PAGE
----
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The Theological Underpinnings for Scientific Inquiry

Bust of Werner Heisenberg in his old age. On display at the Max Planck Society campus in Garching bei München.

[Originally published as The Motivation for Modern Science was Theological]

Werner Heisenberg was a giant in the field of physics. He developed his own formulation of quantum mechanics, for which he won the 1932 Nobel Prize in physics. He later developed his famous Uncertainty Principle, which continues to guide physicists in their understanding of the behavior of atoms and subatomic particles. In short, had it not been for him, physics would be a very different field from what it is today.

On April 24, 1973, about three years before his death, he gave a lecture entitled “Tradition in Science.” It draws on the knowledge he gained through nearly an entire lifetime of scientific experiences. The talk has been reprinted many times in publications such as the Bulletin of Atomic Scientists. Early on, he draws a distinction between descriptive science (which was championed by great thinkers like Aristotle) and mathematically-based science, which he calls the “new method.” He then writes:

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“Therefore two features are essential for the new method: the attempt to design new and very accurate experiments which idealize and isolate experience, and thereby actually create new phenomena, and the comparison of these phenomena with mathematical constructs, called natural laws.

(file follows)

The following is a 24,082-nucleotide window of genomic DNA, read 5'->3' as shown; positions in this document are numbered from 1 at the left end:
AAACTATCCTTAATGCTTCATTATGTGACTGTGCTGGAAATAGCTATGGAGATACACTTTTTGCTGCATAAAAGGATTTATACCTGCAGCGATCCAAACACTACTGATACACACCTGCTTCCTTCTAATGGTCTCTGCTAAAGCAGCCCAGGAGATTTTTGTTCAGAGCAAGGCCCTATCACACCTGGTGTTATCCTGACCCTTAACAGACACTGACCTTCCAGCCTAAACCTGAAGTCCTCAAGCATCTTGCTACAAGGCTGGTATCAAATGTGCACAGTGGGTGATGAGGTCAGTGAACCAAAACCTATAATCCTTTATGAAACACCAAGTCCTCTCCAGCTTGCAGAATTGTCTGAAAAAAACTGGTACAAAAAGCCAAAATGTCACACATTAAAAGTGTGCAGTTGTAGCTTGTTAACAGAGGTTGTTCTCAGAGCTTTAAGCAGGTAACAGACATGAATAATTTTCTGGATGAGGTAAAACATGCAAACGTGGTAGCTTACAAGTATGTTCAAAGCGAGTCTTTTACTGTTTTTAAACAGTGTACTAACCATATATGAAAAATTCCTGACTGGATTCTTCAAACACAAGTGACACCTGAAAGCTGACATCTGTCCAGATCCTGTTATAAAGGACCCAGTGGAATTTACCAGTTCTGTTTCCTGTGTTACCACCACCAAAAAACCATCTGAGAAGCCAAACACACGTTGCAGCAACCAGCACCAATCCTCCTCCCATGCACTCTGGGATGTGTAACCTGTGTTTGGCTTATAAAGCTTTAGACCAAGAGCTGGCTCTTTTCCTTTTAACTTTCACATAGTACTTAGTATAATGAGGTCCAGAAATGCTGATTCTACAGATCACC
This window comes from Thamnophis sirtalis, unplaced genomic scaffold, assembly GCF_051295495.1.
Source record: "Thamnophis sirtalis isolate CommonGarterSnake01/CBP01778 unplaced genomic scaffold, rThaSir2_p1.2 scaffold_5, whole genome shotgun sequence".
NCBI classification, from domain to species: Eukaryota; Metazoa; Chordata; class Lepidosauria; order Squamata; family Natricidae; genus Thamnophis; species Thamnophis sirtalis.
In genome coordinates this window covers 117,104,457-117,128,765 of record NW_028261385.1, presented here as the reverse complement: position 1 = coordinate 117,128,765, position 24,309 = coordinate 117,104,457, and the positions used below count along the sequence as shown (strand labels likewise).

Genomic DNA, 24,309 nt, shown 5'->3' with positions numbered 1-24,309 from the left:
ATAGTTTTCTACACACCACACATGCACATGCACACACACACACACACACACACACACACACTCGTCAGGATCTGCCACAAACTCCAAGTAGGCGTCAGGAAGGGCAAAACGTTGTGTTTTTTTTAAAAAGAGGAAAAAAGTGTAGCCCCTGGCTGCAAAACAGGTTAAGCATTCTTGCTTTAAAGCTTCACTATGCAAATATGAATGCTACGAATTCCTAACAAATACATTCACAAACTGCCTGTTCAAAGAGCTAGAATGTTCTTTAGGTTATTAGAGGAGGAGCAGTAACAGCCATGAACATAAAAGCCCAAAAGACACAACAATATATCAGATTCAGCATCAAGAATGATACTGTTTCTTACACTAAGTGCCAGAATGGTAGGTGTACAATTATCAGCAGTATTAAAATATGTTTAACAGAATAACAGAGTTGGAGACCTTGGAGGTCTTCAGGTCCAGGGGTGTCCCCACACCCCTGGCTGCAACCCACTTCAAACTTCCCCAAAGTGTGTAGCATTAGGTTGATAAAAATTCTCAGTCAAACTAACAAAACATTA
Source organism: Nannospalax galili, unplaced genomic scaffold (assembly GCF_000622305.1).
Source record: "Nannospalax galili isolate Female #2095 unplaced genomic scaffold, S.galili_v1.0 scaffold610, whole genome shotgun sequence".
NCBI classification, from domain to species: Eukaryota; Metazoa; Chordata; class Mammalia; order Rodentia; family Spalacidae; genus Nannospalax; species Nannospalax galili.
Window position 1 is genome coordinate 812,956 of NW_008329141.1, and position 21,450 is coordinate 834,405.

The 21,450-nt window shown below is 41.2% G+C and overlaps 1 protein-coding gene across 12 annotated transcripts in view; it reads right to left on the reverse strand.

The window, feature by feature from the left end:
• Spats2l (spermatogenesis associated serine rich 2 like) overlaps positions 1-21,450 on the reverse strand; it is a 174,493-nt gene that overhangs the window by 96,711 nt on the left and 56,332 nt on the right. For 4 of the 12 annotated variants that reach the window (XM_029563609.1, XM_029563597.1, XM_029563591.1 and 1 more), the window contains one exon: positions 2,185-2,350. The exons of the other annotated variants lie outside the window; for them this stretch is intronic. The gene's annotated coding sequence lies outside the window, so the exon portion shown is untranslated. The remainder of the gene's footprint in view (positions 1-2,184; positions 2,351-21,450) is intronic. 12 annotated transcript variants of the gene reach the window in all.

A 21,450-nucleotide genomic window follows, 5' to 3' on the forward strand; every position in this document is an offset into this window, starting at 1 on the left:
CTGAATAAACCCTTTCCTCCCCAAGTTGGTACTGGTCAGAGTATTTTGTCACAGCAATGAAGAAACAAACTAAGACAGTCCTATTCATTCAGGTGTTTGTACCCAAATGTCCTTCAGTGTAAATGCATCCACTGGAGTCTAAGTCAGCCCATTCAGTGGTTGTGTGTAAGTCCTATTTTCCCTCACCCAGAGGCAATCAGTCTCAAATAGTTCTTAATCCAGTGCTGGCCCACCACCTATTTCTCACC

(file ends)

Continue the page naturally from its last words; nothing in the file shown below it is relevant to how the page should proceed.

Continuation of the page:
“Before we discuss the validity of this method even in our present science, we should perhaps briefly ask for the basis of confidence, which led Copernicus, Galileo, and Kepler on this new way. Following a paper of von Weizsäcker, I think we have to state that this basis was mainly theological.

“Galileo argued that nature, God’s second book (the first one being the Bible) is written in mathematical letters, and that we have to learn this alphabet if we want to read it. Kepler is even more explicit in his work on world harmony; he says: God created the world in accordance with his ideas of creation.

“These ideas are the pure archetypal forms which Plato termed Ideas, and they can be understood by Man as mathematical constructs. They can be understood by Man, because Man was created as the spiritual image of God. Physics is a reflection on the divine Ideas of Creation, therefore physics is a divine service.”

Now, of course, what he calls the “new method” is essentially the way we do modern science. In other words, science in its current form was motivated by theology, specifically the Judeo-Christian idea that man is made in God’s image.

I have written previously about the fact that science is a product of Christianity (hereherehere, and here, for example) but Dr. Heisenberg’s lecture emphasizes that fact. Anyone who tells you that “religion” (or Christianity in particular) is incompatible with science shows not only a shocking ignorance of the history of science but also an ignorance of what science is to begin with.

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Dr. Jay Wile

Written by Jay Wile

As a scientist, it is hard for me to fathom anyone who has scientific training and does not believe in God. Indeed, it was science that brought me not only to a belief in God, but also to faith in Christianity. I have an earned Ph.D. from the University of Rochester in nuclear chemistry and a B.S. in chemistry from the same institution.

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